#34: Cornell Green
Call it Hall of Fame hangover from this past weekend, but Cornell Green belongs in the hallowed halls of Canton, OH. He put together a 13 year career in which he had an amazingly poetic 34 interceptions. Not to mention that in Super Bowl VI he single-handedly neutralized the most dominating player of the time when the Cowboys needed him to.
Cornell Green dominated the NFL at cornerback AND safety. He is an amazing basketball player, a Super Bowl Champion, and among many other things… Cornell Green is the Greatest 34 in Dallas Cowboys History.
Check back tomorrow to find out who the Greatest 33 in Dallas Cowboys History is!
Why I’m Not Buying The Jason Witten Rejuvenation Story
Last week, Dallas Cowboys head coach Jason Garrett made headlines with some quotes about the return of Jason Witten. Neither Garrett nor Witten tend to make headlines with their words often, but the two combined to do so with a quote this week.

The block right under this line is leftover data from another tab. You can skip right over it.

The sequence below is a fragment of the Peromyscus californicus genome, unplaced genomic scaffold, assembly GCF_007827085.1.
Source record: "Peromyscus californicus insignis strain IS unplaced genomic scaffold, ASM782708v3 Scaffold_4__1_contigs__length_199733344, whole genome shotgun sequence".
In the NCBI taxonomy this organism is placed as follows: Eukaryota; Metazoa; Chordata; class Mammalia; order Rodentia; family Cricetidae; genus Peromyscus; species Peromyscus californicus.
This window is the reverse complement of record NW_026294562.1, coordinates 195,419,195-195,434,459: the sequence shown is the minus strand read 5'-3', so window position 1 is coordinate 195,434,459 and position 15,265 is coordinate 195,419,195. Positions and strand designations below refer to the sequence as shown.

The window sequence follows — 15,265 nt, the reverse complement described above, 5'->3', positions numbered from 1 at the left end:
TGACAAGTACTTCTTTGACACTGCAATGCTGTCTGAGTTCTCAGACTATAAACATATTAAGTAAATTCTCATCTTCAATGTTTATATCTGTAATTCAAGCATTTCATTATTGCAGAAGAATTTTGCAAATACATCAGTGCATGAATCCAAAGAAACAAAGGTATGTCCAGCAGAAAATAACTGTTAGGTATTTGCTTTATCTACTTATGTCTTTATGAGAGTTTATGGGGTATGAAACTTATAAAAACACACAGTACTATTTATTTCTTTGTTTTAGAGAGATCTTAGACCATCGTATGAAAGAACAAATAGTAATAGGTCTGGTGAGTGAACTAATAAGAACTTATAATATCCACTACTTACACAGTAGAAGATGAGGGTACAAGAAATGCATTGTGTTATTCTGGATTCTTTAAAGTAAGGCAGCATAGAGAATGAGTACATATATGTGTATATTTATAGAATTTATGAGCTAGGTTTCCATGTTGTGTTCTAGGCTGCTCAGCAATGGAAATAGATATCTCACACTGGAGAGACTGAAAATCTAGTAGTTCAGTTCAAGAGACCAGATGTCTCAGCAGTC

“Yeah, absolutely. He’s been excited about every part of it ever since I met him and that hasn’t changed,” coach Jason Garrett said. “The work that he’s done in the weight room in the off-season program has been outstanding. His testing numbers and all of that are what they’ve been or even better. And he just has an unbelievable way about him. Tremendous passion for the game. And he demonstrates that every day. Witt looks good. He’s excited to be back and we’re certainly fortunate to have him back.” - Jason Garrett on Witten.
Multiple Cowboys' media outlets ran with these quotes, looking to show that the Cowboys have found a version of Jason Witten that they have not seen in quite some time. They are, publicly, stating that they believe a year away from the game did Witten some good, and that he will be a much healthier and fresher player in 2019 than he was back when he last played in 2017.
As a fan of the team, I sure hope this is the case. But as a realistic human being, I can't get behind this at all.
Jason Witten hasn't been very good for quite some time now. I know he's a Cowboy legend, and will forever be a fan favorite, but the facts are the facts. As a run blocker Witten has regressed greatly in his later years. More often it seemed he was re-adjusting his jersey after a missed block than he was making blocks to spring Ezekiel Elliott on the edge.